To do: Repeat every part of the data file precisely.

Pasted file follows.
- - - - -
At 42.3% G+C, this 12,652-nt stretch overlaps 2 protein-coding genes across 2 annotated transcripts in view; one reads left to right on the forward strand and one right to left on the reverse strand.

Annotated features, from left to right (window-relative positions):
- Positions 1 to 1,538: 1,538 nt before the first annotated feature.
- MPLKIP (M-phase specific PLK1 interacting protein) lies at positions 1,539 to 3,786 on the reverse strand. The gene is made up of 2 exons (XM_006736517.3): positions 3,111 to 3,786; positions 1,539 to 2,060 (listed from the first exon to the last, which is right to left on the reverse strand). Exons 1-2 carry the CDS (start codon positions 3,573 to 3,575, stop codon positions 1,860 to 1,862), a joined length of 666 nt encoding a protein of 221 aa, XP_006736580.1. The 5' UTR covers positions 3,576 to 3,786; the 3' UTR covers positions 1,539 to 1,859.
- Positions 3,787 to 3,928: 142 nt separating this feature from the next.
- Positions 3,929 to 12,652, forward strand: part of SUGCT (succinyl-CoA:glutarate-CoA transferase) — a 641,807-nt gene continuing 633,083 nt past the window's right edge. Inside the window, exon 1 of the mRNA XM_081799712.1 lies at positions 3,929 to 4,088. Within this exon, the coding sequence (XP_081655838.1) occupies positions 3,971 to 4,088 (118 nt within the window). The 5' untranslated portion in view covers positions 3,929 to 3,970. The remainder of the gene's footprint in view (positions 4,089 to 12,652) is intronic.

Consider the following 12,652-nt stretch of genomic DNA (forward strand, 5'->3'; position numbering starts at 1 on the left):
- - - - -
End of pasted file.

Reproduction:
At 42.3% G+C, this 12,652-nt stretch overlaps 2 protein-coding genes across 2 annotated transcripts in view; one reads left to right on the forward strand and one right to left on the reverse strand.

Annotated features, from left to right (window-relative positions):
- Positions 1 to 1,538: 1,538 nt before the first annotated feature.
- MPLKIP (M-phase specific PLK1 interacting protein) lies at positions 1,539 to 3,786 on the reverse strand. The gene is made up of 2 exons (XM_006736517.3): positions 3,111 to 3,786; positions 1,539 to 2,060 (listed from the first exon to the last, which is right to left on the reverse strand). Exons 1-2 carry the CDS (start codon positions 3,573 to 3,575, stop codon positions 1,860 to 1,862), a joined length of 666 nt encoding a protein of 221 aa, XP_006736580.1. The 5' UTR covers positions 3,576 to 3,786; the 3' UTR covers positions 1,539 to 1,859.
- Positions 3,787 to 3,928: 142 nt separating this feature from the next.
- Positions 3,929 to 12,652, forward strand: part of SUGCT (succinyl-CoA:glutarate-CoA transferase) — a 641,807-nt gene continuing 633,083 nt past the window's right edge. Inside the window, exon 1 of the mRNA XM_081799712.1 lies at positions 3,929 to 4,088. Within this exon, the coding sequence (XP_081655838.1) occupies positions 3,971 to 4,088 (118 nt within the window). The 5' untranslated portion in view covers positions 3,929 to 3,970. The remainder of the gene's footprint in view (positions 4,089 to 12,652) is intronic.

Consider the following 12,652-nt stretch of genomic DNA (forward strand, 5'->3'; position numbering starts at 1 on the left):